Performance by market capitalization
Large-cap stocks above $10 billion make up 87.26% of the Financial Select Sector SPDR Fund (XLF). As of November 6, 2015, these stocks have returned -0.1% YTD (year-to-date) but have gained 6.4% in the trailing one-month period.
In comparison, small-cap stocks—those under $10 billion market capitalization—have lost 0.4% YTD and have gained 5.3% over the previous month as of November 6. In part, this performance has been fueled by market sentiment based on robust fundamentals and strong domestic economic conditions, in which smaller, nimbler companies have been able to take advantage of market opportunities.
But overall, investors have still chosen to stay invested in large-cap banks because they are typically safer bets during periods of uncertainty—even while small-cap stocks have been trading at a one-year forward PE (price-to-earnings) ratio of 29.19x, compared to the PE ratio of 26.91x that large-cap stocks have seen as of November 6.
Market cap analysis of banks
Large-cap banking stocks make up 46.8% of XLF’s portfolio. These stocks gained by 8.9% in October while small-cap banking stocks gained by 9.9%. And while YTD, large-cap banking stocks within the ETF have risen by 1.4%, small-cap banking stocks have risen by 6.6%.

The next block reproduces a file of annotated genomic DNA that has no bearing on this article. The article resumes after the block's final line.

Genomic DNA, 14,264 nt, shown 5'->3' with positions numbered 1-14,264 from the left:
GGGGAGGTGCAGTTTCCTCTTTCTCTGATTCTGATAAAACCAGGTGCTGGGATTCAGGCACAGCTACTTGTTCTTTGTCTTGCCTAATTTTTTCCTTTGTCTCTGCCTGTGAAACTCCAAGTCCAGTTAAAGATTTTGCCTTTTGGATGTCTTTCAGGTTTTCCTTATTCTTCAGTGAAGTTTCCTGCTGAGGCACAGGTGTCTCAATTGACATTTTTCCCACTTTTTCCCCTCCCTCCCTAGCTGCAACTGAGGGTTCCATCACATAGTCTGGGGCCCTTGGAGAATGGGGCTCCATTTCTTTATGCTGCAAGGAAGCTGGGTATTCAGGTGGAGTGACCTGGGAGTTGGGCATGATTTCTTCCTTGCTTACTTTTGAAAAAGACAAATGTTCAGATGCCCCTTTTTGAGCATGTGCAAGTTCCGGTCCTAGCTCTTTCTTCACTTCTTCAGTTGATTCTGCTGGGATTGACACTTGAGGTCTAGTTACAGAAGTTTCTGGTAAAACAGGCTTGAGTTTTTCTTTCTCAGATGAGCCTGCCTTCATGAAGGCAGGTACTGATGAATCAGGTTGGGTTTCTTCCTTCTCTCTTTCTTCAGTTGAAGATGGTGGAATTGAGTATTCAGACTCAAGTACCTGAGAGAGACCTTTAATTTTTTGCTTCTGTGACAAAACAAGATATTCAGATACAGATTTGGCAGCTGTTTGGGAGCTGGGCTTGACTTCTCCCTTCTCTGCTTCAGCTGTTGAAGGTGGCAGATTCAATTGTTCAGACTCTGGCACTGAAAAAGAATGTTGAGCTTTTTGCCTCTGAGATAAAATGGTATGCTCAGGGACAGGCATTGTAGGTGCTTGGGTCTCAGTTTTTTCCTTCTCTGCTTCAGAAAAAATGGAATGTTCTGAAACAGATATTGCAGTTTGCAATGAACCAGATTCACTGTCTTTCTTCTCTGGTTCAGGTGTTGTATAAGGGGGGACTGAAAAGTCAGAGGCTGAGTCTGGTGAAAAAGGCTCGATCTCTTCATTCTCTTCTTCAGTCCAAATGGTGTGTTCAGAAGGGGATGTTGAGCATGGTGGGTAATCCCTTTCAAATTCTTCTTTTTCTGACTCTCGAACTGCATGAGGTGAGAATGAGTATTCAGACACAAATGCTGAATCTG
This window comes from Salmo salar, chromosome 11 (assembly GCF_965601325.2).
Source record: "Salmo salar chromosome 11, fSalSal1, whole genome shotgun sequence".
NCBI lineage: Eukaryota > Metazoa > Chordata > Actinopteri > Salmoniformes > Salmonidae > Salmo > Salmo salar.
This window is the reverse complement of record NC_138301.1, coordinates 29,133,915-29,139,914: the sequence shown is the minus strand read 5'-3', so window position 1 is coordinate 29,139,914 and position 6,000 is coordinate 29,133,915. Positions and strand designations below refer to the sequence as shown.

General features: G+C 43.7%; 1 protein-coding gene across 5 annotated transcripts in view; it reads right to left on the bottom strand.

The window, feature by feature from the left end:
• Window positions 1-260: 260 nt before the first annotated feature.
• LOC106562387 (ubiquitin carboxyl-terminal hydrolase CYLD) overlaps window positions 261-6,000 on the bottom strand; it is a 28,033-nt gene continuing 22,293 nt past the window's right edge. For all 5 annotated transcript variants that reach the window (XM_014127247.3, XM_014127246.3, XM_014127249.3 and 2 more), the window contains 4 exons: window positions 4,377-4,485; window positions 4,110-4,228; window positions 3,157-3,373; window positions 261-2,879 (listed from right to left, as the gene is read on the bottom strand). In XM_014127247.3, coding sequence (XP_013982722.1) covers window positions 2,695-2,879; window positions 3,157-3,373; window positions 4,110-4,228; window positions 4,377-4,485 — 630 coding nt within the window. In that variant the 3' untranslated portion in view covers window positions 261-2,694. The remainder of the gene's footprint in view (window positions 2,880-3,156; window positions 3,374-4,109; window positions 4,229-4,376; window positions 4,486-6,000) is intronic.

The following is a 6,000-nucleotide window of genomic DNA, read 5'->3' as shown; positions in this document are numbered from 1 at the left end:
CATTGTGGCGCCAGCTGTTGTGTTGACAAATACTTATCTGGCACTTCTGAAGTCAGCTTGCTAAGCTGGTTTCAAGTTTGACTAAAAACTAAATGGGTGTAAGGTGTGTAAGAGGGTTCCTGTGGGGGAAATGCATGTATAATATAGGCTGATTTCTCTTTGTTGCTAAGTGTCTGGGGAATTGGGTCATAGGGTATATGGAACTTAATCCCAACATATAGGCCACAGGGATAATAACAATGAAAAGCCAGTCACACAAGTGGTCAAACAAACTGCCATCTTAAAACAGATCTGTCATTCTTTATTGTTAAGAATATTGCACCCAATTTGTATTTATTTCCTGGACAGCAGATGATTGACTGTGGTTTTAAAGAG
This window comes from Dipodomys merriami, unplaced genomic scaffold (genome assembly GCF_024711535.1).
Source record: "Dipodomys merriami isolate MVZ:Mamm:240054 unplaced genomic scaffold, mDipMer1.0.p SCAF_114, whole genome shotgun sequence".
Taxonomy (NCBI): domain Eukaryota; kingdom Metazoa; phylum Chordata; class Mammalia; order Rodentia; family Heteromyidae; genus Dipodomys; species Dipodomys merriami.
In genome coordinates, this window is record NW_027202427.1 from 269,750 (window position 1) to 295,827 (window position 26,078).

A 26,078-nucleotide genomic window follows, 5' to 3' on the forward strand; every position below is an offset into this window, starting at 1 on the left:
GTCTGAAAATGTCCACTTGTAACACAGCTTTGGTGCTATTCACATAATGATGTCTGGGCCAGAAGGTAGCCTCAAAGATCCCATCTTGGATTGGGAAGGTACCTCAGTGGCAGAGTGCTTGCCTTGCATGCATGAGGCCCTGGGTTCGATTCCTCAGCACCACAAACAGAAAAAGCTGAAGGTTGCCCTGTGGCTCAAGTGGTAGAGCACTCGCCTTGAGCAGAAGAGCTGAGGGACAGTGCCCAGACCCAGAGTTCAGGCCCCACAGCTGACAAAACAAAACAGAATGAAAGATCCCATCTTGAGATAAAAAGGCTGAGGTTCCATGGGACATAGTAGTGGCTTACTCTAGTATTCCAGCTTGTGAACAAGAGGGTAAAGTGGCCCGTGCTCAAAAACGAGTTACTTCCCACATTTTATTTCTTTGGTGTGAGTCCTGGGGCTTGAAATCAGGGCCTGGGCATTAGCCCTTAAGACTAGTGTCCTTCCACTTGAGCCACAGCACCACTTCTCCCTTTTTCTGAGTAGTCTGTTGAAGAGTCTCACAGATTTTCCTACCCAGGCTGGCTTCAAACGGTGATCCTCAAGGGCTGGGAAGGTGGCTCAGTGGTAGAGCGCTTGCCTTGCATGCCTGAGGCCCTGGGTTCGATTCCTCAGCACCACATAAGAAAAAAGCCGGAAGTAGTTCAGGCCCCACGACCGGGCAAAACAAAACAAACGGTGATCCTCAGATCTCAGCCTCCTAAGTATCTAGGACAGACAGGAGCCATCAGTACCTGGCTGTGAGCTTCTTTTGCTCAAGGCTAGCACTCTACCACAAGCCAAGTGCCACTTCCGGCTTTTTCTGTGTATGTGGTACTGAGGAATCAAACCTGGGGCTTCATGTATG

Clearly, small-cap stocks have been the outperformers in a bull market.
But large-cap diversified banks make up 25% of XLF’s portfolio. They have gained 2.6% YTD as of November 6. In comparison, the small-cap diversified financials stocks have gained by a mere 0.4% YTD.
Best and worst performers
On a YTD basis, the best performers among large-cap banks include Northern Trust Corporation (NTRS) and Bank of New York Mellon Corporation (BK). These two institutions have gained by 11.8% and 9.7%, respectively, YTD. Meanwhile, the worst-performing large-cap banks include Morgan Stanley (MS) and State Street Corporation (STT). As of November 6, these two institutions have lost 8.9% and 5.3%, respectively, YTD.
Continue to the next and final part of this series for a look at analyst recommendations for the biggest US banks, given their RSIs (relative strength index).